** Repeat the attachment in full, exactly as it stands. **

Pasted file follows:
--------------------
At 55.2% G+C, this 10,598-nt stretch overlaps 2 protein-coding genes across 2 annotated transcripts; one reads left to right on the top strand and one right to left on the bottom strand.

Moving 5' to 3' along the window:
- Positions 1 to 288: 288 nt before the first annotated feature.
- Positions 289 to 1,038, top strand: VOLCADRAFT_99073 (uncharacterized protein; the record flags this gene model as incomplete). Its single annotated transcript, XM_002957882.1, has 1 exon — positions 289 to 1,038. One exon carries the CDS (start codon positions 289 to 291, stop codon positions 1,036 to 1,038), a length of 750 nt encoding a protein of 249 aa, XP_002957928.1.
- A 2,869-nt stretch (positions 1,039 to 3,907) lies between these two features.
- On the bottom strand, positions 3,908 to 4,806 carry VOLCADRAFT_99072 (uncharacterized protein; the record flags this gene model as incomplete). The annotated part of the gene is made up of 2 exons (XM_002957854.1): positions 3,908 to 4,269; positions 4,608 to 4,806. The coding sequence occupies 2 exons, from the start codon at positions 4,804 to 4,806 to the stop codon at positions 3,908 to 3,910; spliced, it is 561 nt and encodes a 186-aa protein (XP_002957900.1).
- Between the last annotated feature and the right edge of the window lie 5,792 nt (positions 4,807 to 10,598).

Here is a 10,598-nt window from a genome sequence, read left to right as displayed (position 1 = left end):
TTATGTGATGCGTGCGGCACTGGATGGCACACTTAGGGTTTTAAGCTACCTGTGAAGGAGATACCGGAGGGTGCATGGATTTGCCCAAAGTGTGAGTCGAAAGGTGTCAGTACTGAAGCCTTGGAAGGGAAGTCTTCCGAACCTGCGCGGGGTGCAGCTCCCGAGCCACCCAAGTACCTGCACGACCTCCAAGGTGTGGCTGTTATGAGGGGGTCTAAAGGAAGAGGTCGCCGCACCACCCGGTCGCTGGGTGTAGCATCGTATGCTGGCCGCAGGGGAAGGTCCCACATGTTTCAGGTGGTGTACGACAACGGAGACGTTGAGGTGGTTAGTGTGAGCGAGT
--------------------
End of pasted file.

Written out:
At 55.2% G+C, this 10,598-nt stretch overlaps 2 protein-coding genes across 2 annotated transcripts; one reads left to right on the top strand and one right to left on the bottom strand.

Moving 5' to 3' along the window:
- Positions 1 to 288: 288 nt before the first annotated feature.
- Positions 289 to 1,038, top strand: VOLCADRAFT_99073 (uncharacterized protein; the record flags this gene model as incomplete). Its single annotated transcript, XM_002957882.1, has 1 exon — positions 289 to 1,038. One exon carries the CDS (start codon positions 289 to 291, stop codon positions 1,036 to 1,038), a length of 750 nt encoding a protein of 249 aa, XP_002957928.1.
- A 2,869-nt stretch (positions 1,039 to 3,907) lies between these two features.
- On the bottom strand, positions 3,908 to 4,806 carry VOLCADRAFT_99072 (uncharacterized protein; the record flags this gene model as incomplete). The annotated part of the gene is made up of 2 exons (XM_002957854.1): positions 3,908 to 4,269; positions 4,608 to 4,806. The coding sequence occupies 2 exons, from the start codon at positions 4,804 to 4,806 to the stop codon at positions 3,908 to 3,910; spliced, it is 561 nt and encodes a 186-aa protein (XP_002957900.1).
- Between the last annotated feature and the right edge of the window lie 5,792 nt (positions 4,807 to 10,598).

Here is a 10,598-nt window from a genome sequence, read left to right as displayed (position 1 = left end):
TTATGTGATGCGTGCGGCACTGGATGGCACACTTAGGGTTTTAAGCTACCTGTGAAGGAGATACCGGAGGGTGCATGGATTTGCCCAAAGTGTGAGTCGAAAGGTGTCAGTACTGAAGCCTTGGAAGGGAAGTCTTCCGAACCTGCGCGGGGTGCAGCTCCCGAGCCACCCAAGTACCTGCACGACCTCCAAGGTGTGGCTGTTATGAGGGGGTCTAAAGGAAGAGGTCGCCGCACCACCCGGTCGCTGGGTGTAGCATCGTATGCTGGCCGCAGGGGAAGGTCCCACATGTTTCAGGTGGTGTACGACAACGGAGACGTTGAGGTGGTTAGTGTGAGCGAGT